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How to choose a heater

 

Choosing how to heat your home can be as easy or as complicated as you allow it to be, but it's well worth properly weighing up your options before settling on a particular choice. The wrong heater is likely to be costly, and provide either way too little or way too much heat. The best way to go about choosing a heater is to carefully consider your needs. Below are some of the questions you should ask when looking for a heater:

 

Different heater types 
Different heaters work differently - make sure yours suits your needs.

Are you building new, or installing a heater in an existing home?

If you're building a new home and have a say in how it'll be designed, the best option is to try and design it so that the house has a tight building envelope, and can be passively heated. The way you choose to do this is very likely to depend on the climate where you live too - passive heating's excellent, but if it gets hot where you live, you will also need to take into account how to avoid that heat during the warmer months.

If you're building a new house, you may also want to talk to a heating expert about how best to build in a flexible, economical central heating system. Planning this at the design stage may save you from trauma further down the track.

If you're looking to heat an existing home, you should consider not only how the home's already built, but also what sorts of things might restrict your choices. For example, if you don't have gas piping in your home, gas heating is probably out of the question. Likewise, if you live in an apartment, a wood heater isn't likely to go down well with the body corporate, and you may need to ask permission to install a reverse-cycle air conditioner or an elaborate under-floor hydronic heating system.

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How large is your room?

Possibly the most important piece of information you need to determine is the size of the area you are looking to heat. Is it a small room, or is it your whole house? If you're looking to have fast, localised heat (perhaps a small heater for when you get out of the shower) then you can't go past space heating. An electric radiant bar heater is ideal for heating in a confined space for short periods.

Often, heating a localised area just isn’t enough though. Particularly in colder climates (and especially if you have more than a few people in the house) it may be necessary to warm your entire home. This is almost always best achieved with a well designed central heating system.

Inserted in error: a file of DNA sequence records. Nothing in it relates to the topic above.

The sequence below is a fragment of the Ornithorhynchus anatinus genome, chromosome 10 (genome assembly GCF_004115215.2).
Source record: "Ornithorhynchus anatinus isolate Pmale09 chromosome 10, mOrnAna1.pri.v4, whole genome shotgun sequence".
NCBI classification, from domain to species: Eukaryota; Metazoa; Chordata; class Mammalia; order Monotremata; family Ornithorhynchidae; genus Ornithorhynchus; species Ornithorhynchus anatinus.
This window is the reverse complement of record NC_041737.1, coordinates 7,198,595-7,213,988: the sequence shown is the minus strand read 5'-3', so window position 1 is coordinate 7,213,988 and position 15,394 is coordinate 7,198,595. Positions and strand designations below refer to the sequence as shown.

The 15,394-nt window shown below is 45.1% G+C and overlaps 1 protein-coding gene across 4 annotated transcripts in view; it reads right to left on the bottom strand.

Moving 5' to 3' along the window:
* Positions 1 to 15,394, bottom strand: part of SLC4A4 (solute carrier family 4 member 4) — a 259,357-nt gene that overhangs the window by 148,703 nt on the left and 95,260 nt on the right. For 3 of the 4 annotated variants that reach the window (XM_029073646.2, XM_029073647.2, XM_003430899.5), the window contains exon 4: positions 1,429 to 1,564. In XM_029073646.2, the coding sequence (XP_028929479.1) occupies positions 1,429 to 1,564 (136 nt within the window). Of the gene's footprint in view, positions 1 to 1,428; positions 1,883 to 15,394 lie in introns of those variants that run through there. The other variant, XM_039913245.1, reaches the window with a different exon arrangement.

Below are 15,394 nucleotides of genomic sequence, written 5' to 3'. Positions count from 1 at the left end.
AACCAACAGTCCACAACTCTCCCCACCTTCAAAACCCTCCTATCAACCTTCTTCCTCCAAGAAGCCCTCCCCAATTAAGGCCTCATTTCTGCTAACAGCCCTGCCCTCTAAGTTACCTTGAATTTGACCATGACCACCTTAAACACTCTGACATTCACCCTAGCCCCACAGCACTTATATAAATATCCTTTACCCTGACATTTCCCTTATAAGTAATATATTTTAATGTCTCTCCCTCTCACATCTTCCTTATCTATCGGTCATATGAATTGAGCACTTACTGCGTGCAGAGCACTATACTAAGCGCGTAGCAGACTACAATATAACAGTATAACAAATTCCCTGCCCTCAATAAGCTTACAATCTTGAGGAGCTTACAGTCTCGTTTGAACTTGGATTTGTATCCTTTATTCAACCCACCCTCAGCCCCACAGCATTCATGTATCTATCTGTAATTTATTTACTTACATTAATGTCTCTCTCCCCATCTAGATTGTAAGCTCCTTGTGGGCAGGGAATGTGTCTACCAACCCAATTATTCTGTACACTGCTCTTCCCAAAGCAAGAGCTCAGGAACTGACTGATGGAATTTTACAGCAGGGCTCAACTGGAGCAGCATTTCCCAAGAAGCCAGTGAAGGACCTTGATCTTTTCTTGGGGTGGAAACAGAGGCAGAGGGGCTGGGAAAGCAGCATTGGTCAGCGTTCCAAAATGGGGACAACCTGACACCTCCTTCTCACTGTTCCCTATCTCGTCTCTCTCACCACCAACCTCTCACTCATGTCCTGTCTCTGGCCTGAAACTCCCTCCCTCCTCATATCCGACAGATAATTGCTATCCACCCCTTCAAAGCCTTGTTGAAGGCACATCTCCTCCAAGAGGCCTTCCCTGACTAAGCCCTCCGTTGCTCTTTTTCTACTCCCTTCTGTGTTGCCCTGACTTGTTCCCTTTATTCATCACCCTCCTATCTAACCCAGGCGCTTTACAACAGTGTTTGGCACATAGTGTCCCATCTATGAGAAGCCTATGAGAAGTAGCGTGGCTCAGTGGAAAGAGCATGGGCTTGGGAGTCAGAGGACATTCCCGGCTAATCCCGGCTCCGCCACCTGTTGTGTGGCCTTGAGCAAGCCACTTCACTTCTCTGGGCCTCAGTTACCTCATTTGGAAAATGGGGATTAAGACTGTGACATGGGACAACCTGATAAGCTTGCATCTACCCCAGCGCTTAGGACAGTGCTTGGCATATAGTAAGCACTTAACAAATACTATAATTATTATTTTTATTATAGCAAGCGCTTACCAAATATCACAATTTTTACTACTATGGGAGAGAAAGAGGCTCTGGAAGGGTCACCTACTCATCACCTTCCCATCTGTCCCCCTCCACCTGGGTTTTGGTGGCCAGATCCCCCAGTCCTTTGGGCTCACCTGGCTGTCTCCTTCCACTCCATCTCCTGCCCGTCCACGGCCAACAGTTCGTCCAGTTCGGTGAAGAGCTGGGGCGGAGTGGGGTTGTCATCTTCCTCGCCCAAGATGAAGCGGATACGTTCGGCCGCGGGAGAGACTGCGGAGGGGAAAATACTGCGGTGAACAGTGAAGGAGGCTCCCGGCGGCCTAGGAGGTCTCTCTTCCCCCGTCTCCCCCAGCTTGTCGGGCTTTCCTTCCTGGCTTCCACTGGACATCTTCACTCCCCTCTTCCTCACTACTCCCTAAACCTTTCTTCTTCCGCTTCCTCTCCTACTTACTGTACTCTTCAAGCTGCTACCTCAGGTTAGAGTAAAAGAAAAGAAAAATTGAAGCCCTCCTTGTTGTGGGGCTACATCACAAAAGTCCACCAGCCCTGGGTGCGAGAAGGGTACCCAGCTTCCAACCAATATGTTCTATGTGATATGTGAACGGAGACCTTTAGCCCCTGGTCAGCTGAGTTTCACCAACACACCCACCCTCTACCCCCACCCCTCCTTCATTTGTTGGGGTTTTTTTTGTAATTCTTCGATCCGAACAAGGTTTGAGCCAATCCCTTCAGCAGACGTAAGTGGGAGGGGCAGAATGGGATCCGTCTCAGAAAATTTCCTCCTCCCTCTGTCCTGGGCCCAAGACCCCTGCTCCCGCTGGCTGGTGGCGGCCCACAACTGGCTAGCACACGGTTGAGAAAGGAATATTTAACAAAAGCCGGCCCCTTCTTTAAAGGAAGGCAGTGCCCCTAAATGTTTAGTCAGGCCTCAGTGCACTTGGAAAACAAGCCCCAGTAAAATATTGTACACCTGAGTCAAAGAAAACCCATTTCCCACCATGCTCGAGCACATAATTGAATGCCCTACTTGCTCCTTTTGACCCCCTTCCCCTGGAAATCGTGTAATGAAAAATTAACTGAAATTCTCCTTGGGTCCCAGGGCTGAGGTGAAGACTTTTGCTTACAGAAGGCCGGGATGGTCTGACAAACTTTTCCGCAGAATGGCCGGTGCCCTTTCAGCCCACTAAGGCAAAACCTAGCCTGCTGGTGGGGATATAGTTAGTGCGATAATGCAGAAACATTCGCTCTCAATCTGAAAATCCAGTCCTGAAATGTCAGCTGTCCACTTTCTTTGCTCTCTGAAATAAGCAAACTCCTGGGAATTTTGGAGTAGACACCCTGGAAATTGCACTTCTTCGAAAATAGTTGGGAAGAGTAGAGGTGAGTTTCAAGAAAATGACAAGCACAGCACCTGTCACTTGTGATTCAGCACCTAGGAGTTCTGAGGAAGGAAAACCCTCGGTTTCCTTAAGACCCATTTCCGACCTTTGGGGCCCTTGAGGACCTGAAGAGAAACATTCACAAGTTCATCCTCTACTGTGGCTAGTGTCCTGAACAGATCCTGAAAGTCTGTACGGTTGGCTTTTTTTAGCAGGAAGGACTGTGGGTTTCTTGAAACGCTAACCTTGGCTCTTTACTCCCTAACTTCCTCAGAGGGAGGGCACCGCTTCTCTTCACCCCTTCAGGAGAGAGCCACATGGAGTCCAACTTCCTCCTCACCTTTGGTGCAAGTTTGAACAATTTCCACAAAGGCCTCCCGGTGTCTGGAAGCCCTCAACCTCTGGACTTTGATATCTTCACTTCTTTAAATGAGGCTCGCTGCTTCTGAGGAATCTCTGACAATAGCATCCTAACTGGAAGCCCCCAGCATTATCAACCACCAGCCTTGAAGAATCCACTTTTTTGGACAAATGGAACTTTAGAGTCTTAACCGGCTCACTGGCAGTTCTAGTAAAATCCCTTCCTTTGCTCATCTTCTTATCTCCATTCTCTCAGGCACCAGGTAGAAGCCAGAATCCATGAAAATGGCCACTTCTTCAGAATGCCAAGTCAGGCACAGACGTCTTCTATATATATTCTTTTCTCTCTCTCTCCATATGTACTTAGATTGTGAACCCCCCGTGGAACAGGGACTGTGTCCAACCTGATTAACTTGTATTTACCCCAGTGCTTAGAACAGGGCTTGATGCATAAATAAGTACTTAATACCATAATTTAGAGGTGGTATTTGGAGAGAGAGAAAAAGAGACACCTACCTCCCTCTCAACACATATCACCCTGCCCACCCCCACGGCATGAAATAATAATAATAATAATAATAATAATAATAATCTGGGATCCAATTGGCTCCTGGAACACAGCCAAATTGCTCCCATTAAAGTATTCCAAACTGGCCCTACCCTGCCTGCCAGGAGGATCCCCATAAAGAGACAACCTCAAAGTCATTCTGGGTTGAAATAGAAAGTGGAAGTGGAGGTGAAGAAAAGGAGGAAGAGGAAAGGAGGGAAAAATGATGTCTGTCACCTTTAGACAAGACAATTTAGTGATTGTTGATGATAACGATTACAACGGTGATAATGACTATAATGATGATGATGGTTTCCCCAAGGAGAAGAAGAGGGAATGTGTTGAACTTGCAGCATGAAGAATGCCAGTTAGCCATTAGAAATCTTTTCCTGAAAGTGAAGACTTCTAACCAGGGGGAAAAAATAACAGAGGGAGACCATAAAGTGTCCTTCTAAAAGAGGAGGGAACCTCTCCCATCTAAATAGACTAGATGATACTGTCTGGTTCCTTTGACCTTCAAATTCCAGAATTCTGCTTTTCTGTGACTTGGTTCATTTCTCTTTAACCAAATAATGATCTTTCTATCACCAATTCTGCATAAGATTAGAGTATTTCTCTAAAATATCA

It's always best to get the advice of a qualified technician, but as a rule of thumb, you should allow for about 100 watts of power (or 0.5MJ) of heat per square metre of floor in the room that you want to heat. If the house is poorly insulated, you will either need to allow for a greater amount of power to heat it, or look into investing in some effective insulation!

 

What's your budget like?

Choosing the right heater for the price is a tricky thing. The cheapest heaters tend to use more energy, and need to work harder to provide effective heat. When evaluating the cost of a heater you need to consider not only the unit's cost, but how much it'll be to install it, and how much you'll need to pay for electricity, wood or gas.

 

What type of fuel should I use?

Identifying the types of fuels that are available (and viable) will also help you narrow down the choice. For example, if you can't use solid fuels (coal or wood) and you don't have gas piping to your home, you're more or less limited to solar or electric heaters.

 

How energy efficient should it be?

Different heaters produce different levels of heat, but they also consume fuel at different rates - and that fuel, in turn, is responsible for different levels of CO2 being released into the atmosphere. Choosing the right heater - especially if you're after an electric heater - can make a huge difference to both your costs and your home's carbon footprint.

 

How much maintenance is required?

Keeping you heater well maintained is critical to both how long it will last, and to how well it will perform. For some heaters almost no maintenance is required, while for others (particularly solid fuel heaters), there's a fair bit of effort involved. It's important to know how much effort you'll need to put in.

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